Prevention of Money Laundering Act, 2012-A rescue or failure to the existing probe
Written By:– Aayushi Singh
Money Laundering: Money laundering is the illegal process of concealing the origins of money obtained illegally by passing it through a complex sequence of banking transfers or commercial transactions. The overall process makes the money clean to the launderer in an obscure and indirect way. Money laundering is the illegal process of making large amounts of money generated by a criminal activity, such as drug trafficking or terrorist funding, appear to have come from a legitimate source.
The money from the criminal activity is considered dirty, and the process launders it to make it look clean. Money laundering is a serious financial crime that is employed by white-collar and street-level criminals alike.1 Most financial companies have anti-money-laundering (AML) policies in place to detect and prevent this activity. Money laundering is the illegal process of making dirty money appear legitimate instead of ill-gotten. Criminals use a wide variety of money laundering techniques to make illegally obtained funds appear clean. Online banking and cryptocurrencies have made it easier for criminals to transfer and withdraw money without detection.
How Money Laundering Works:
Money laundering is essential for criminal organizations that wish to use illegally obtained money effectively. Dealing in large amounts of illegal cash is inefficient and dangerous. Criminals need a way to deposit the money in legitimate financial institutions, yet they can only do so if it appears to come from legitimate sources.
There are mainly three steps to make Money Laundering:
- Integration / Extraction
Placement: They add some white money in it or exchange the money with amount.
Layering: Layering is the use of placement and extraction over and over again to make transactions as hard as possible.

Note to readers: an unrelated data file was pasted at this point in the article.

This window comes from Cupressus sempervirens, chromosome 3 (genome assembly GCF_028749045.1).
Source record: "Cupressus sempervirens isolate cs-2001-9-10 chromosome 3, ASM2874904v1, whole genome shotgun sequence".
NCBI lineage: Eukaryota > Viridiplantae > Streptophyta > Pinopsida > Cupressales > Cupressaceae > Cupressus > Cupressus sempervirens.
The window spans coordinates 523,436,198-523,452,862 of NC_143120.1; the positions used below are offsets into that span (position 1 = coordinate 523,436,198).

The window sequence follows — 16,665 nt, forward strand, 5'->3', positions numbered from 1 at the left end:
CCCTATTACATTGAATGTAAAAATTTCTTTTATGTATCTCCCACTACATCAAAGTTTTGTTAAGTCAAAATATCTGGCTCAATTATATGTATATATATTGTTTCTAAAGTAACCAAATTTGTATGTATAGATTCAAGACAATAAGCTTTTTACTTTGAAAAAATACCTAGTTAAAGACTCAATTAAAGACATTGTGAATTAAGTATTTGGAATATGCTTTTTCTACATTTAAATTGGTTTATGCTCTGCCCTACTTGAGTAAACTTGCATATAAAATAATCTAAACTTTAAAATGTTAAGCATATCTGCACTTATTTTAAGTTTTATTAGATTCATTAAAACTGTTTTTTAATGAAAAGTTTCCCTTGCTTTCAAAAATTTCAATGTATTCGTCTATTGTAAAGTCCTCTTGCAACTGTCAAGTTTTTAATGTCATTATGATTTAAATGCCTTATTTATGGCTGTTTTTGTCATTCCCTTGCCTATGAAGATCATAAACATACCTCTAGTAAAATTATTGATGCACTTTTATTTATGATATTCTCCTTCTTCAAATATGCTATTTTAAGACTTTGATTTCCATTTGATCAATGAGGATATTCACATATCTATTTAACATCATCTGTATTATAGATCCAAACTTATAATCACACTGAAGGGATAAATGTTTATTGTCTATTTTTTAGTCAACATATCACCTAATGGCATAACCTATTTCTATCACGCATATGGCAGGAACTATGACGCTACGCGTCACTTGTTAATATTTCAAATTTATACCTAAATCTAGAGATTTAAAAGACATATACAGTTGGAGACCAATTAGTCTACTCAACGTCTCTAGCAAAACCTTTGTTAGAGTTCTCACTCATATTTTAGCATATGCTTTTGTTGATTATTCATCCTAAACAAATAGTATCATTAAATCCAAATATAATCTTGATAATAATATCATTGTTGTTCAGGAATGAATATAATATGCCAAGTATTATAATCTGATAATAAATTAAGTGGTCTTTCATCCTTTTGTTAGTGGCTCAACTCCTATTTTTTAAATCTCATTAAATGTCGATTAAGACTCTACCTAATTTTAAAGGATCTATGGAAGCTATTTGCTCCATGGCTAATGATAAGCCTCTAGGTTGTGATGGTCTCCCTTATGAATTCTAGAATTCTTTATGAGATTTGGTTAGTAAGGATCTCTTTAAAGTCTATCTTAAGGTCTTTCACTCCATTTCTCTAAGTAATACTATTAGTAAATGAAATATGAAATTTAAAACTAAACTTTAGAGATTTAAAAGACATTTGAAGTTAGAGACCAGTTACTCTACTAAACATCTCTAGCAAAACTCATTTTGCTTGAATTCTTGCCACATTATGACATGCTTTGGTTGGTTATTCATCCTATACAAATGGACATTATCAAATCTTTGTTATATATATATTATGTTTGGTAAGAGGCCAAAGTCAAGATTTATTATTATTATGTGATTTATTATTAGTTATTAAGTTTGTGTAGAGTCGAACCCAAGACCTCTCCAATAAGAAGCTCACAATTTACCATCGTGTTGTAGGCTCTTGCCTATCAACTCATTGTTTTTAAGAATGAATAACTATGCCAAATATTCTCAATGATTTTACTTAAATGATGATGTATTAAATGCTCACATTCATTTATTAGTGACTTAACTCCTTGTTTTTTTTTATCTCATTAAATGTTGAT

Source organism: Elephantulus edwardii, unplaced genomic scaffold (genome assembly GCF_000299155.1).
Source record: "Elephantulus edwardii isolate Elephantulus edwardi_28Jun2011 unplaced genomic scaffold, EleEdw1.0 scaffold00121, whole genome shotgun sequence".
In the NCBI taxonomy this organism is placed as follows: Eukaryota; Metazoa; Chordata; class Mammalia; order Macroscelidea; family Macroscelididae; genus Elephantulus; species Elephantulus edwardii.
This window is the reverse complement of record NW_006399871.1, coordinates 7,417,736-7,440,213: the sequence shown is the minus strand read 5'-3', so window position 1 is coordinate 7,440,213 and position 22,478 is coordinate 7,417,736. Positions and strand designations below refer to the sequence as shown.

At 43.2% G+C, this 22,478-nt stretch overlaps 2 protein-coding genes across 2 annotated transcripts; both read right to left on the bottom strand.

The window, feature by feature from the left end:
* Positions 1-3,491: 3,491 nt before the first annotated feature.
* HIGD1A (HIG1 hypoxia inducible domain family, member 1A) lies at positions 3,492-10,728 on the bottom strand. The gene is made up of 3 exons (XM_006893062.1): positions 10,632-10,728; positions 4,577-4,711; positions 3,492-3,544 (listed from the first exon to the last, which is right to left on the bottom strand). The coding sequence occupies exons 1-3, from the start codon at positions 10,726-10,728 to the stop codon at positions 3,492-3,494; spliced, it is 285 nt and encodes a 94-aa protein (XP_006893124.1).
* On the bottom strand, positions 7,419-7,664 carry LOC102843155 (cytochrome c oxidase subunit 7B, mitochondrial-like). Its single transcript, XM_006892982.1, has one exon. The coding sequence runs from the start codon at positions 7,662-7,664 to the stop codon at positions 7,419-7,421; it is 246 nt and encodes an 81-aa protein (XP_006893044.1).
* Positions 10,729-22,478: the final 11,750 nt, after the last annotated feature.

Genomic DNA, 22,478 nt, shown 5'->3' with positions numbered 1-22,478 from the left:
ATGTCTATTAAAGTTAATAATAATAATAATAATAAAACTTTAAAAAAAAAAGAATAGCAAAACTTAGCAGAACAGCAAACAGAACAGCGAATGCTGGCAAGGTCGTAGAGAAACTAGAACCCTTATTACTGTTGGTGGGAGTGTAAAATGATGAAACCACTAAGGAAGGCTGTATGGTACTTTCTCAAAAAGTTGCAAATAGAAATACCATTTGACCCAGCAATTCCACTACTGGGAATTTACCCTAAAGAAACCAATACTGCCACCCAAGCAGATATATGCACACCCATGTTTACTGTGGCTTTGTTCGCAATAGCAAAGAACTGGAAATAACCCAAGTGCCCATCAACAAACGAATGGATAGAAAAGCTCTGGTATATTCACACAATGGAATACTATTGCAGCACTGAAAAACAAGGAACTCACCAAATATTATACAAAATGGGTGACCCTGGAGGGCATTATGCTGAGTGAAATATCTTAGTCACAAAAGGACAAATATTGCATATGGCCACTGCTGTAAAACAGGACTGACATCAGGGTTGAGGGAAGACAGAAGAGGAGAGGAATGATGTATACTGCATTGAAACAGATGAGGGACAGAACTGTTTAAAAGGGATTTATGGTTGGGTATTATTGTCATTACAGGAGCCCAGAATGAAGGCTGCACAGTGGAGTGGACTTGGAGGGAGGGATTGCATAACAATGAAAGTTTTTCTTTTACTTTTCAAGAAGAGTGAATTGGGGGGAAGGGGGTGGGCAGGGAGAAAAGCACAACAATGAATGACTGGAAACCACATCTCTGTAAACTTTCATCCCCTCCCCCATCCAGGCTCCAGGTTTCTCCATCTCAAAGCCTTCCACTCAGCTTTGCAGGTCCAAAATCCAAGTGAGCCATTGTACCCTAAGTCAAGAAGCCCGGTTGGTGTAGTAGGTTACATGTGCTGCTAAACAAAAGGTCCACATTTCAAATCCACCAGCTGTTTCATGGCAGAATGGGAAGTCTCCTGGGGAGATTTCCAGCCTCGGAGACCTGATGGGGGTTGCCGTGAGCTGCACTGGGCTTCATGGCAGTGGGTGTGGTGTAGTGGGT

Integration/Extraction: This is the final step of money laundering getting money out it used without attracting attention from law enforcement.
Anti-Money Laundering Act:
The Anti-Money Laundering Act of 2001 (AMLA) is the primary AML/CFT law in the Philippines. The AMLA investigates about money laundering and other financial crimes to protect the financial institution and determine their functions.
Prevention of Money Laundering in India:
The process of the Prevention of money laundering Act,2002 PMLA is to combat money laundering in India in order to prevent to control money laundering and financial crimes in India and to deals with the issue regarding money laundering in India.
Prevention of Money Laundering Act,2012:
The PMLA Act,2012 it’s a Amending Act has enlarged the definition of Money Laundering by including activities such as concealment, acquisition, possession, and use of proceeds of crimes as criminal offence.
The PMLA (Amendment) Act, 2012 has enlarged the definition of money laundering by including activities such as concealment, acquisition, possession, and use of proceeds of crime as criminal activities. … “Criminal intent is the main ingredient of any offense. The PMLA was enacted in 2002, but was amended thrice, first in 2005, then in 2009, and then in 2012. The 2012 version of the amendment received the president’s assent on January 3, 2013, and the law became operational from February 15, when the finance ministry notified it. The government’s argument is that it had to amend the existing law once more as India became a member of the Financial Action Task Force (FATF) in October 2010. Headquartered in Paris, the FATF is an inter-government.
The PMLA was enacted in 2002 and it came into force in 2005. The chief objective of this legislation is to fight money laundering that is, the process of converting black money into white. To know more about black money and money laundering. The Act enables government authorities to confiscate property and/or assets earned from illegal sources and through money laundering. The PLMA has been amended three times, that is, in 2009, 2009 and 2012.
Under the PMLA, the burden of proof lies with the accused, who has to prove that the suspect property or assets have not been obtained through proceeds of crime.
PMLA Objectives: The basic objectives of the PMLA are:
- Preventing money laundering.
- Combating the channelising of money into illegal activities and economic crimes.
- Providing for the confiscation of property derived from or involved in money laundering.
- Providing for any other matters connected with or incidental to the act of money laundering.
Their main aim to prevent money from laundering. There is serval amendment act made for this various action takes against the person found to be guilty of Money laundering. Money Laundering is a punishable offense with a minimum of 3years of imprisonment and a maximum of 7 years of imprisonment, a fine. PMLA is made for taking control against money laundering crimes. As we all know that having black money is a very big offense and it minimizes the government’s job. It prevents to make country work, due to the heavy black money marketing government not able to do their work properly as people are not paying proper taxes. It leads to increase prices and poor people suffer a lot. So, PMLA comes into force to prevent money laundering and control over financial crimes.